# pairwise

##### Transform meta-analysis data from arm-based format into contrast-based format

This function transforms data that are given in an
arm-based format (e.g. input format for WinBUGS) to a contrast-based
format that is needed as input to R function
`netmeta`

. The function can transform data with binary,
continuous, or generic outcomes as well as incidence rates from
arm-based to contrast-based format.

##### Usage

```
pairwise(treat, event, n, mean, sd, TE, seTE, time,
data=NULL, studlab,
incr=0.5, allincr=FALSE, addincr=FALSE, allstudies=FALSE,
...)
```

##### Arguments

- treat
A list or vector with treatment information for individual treatment arms (see Details).

- event
A list or vector with information on number of events for individual treatment arms (see Details).

- n
A list or vector with information on number of observations for individual treatment arms (see Details).

- mean
A list or vector with estimated means for individual treatment arms (see Details).

- sd
A list or vector with information on the standard deviation for individual treatment arms (see Details).

- TE
A list or vector with estimated treatment effects for individual treatment arms (see Details).

- seTE
A list or vector with standard errors of estimated treatment effect for individual treatment arms (see Details).

- time
A list or vector with information on person time at risk for individual treatment arms (see Details).

- data
An optional data frame containing the study information.

- studlab
A vector with study labels (optional).

- incr
A numerical value which is added to each cell frequency for studies with a zero cell count.

- allincr
A logical indicating if

`incr`

is added to each cell frequency of all studies if at least one study has a zero cell count. If FALSE (default),`incr`

is added only to each cell frequency of studies with a zero cell count.- addincr
A logical indicating if

`incr`

is added to each cell frequency of all studies irrespective of zero cell counts.- allstudies
A logical indicating if studies with zero or all events in two treatment arms are to be included in the meta-analysis (applies only if

`sm`

is equal to`"RR"`

or`"OR"`

).- …
Additional arguments passed-through to the functions to calculate effects.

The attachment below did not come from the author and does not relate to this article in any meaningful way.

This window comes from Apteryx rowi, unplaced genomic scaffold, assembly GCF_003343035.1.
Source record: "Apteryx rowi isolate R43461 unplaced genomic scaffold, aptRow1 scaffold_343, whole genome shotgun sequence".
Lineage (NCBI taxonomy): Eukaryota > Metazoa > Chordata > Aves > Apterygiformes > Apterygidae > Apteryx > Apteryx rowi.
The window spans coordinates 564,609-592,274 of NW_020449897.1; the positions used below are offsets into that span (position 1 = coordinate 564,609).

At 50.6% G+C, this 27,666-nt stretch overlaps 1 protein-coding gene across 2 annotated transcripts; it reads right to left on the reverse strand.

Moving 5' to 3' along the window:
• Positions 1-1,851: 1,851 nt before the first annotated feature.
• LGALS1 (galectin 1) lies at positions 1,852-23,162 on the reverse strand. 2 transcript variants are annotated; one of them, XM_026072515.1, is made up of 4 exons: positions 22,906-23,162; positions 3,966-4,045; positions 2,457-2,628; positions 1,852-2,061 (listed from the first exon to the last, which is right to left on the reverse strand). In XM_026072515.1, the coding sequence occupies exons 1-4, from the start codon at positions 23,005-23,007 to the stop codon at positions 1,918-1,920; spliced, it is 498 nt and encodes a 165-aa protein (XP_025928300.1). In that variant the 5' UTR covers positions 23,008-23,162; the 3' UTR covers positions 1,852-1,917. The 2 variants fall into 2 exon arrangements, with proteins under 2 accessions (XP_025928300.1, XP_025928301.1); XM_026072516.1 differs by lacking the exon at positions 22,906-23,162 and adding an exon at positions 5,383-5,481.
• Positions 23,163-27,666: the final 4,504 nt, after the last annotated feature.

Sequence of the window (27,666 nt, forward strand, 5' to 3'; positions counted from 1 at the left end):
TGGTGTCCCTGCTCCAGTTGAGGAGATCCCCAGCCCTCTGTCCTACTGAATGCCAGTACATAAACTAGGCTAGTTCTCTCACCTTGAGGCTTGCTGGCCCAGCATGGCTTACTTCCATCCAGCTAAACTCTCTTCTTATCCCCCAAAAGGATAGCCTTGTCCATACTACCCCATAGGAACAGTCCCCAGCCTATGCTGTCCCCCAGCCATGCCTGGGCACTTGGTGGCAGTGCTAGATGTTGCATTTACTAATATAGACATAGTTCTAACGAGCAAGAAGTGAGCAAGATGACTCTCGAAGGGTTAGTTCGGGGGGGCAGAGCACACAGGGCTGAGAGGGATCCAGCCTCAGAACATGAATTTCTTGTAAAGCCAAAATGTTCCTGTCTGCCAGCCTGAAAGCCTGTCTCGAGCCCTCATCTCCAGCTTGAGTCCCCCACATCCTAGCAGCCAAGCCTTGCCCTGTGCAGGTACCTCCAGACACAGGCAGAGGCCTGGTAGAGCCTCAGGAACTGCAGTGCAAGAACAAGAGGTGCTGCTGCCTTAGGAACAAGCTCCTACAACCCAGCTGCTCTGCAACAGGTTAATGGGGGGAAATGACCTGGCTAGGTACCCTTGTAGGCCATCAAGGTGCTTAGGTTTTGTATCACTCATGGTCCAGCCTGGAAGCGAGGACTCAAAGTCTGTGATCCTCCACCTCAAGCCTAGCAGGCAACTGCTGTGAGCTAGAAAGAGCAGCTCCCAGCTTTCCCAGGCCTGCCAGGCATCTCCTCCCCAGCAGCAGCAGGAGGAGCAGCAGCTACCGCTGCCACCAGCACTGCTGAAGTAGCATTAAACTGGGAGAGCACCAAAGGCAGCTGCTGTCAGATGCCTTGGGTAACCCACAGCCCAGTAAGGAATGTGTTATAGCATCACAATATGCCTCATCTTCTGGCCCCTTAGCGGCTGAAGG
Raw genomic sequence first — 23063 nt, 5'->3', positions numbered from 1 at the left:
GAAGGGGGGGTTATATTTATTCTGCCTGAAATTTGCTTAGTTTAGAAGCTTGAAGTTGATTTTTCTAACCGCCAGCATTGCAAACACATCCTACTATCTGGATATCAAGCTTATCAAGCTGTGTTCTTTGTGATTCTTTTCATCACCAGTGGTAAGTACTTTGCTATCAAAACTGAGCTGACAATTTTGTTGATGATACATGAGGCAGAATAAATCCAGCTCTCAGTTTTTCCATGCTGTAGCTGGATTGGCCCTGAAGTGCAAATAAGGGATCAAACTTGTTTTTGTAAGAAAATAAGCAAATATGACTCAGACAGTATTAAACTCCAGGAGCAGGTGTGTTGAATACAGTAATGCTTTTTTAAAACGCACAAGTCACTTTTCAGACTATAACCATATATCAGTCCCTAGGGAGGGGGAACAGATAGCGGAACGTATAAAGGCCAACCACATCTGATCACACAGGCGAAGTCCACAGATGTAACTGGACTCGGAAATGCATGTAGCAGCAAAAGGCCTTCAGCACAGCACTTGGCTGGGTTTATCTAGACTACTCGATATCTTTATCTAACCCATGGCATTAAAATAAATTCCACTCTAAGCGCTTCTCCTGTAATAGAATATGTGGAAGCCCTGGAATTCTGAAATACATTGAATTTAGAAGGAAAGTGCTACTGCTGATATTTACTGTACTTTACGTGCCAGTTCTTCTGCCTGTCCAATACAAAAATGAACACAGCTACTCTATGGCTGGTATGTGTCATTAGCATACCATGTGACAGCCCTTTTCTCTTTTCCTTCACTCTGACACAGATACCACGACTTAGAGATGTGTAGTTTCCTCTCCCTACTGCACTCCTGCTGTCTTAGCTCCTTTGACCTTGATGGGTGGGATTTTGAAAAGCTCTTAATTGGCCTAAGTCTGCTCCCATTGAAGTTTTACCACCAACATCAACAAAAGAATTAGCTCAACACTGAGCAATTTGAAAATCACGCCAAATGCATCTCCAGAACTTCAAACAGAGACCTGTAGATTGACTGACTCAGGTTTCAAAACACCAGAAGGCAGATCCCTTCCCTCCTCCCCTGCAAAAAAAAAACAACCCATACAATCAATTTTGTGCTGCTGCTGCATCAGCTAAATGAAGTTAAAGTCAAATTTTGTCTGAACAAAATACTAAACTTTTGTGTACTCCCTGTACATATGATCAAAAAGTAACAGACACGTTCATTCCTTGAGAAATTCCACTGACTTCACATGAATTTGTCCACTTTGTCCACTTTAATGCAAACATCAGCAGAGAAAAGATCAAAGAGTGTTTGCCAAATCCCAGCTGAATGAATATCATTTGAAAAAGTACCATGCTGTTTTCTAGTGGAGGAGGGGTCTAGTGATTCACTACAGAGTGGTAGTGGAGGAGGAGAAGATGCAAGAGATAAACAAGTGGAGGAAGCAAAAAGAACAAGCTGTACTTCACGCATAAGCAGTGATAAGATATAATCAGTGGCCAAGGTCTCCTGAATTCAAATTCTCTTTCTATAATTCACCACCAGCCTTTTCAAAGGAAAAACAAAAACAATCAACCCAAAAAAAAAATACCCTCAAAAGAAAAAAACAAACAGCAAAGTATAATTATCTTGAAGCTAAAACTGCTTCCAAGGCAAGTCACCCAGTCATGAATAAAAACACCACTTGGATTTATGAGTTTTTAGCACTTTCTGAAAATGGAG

##### Details

R function `netmeta`

expects data in a
*contrast-based format*, where each row corresponds to a
comparison of two treatments and contains a measure of the treatment
effect comparing two treatments with standard error, labels for the
two treatments and an optional study label. In contrast-based
format, a three-arm study contributes three rows with treatment
comparison and corresponding standard error for pairwise comparison
*A* vs *B*, *A* vs *C*, and *B* vs
*C* whereas a four-arm study contributes six rows / pairwise
comparisons: *A* vs *B*, *A* vs *C*, …,
*C* vs *D*.

Other programs for network meta-analysis in WinBUGS and Stata
require data in an *arm-based format*, i.e. treatment estimate
for each treatment arm instead of a difference of two
treatments. This format consists of one data row per study,
containing treatment and other necessary information for all study
arms. For example, a four-arm study contributes one row with four
treatment estimates and corresponding standard errors for treatments
*A*, *B*, *C*, and *D*. Another possible
arm-based format is a long format where each row corresponds to a
single study arm. Accordingly, in the long format a study
contributes as many rows as treatments considered in the study.

The pairwise function transforms data given in arm-based format into
the contrast-based format which consists of *pairwise*
comparisons and is needed as input to the `netmeta`

function.

The pairwise function can transform data with binary outcomes (using
the `metabin`

function from R package meta), continuous
outcomes (`metacont`

function), incidence rates
(`metainc`

function), and generic outcomes
(`metagen`

function). Depending on the outcome, the
following arguments are mandatory:

treat, event, n (see

`metabin`

)treat, n, mean, sd (see

`metacont`

)treat, event, time (see

`metainc`

)treat, TE, seTE (see

`metagen`

)

Argument `treat`

is mandatory to identify the individual
treatments. The other arguments contain outcome specific data. These
arguments must be either lists (one-row-per-study) or vectors (long
format, i.e. multiple-rows-per-study) of the same length.

For the one-row-per-study format, each list consists of as many
vectors of the same length as the multi-arm study with the largest
number of treatments. If a single multi-arm study has five arms,
five vectors have to be provided for each lists. Two-arm studies
have entries with `NA`

for the third and subsequent
vectors. Each list entry is a vector with information for each
individual study; i.e. the length of this vector corresponds to the
total number of studies incorporated in the network
meta-analysis. Typically, list elements are part of a data frame
(argument `data`

, optional); see Examples. An optional vector
with study labels can be provided which can be part of the data
frame.

In the long format, argument `studlab`

is mandatory to identify
rows contributing to individual studies.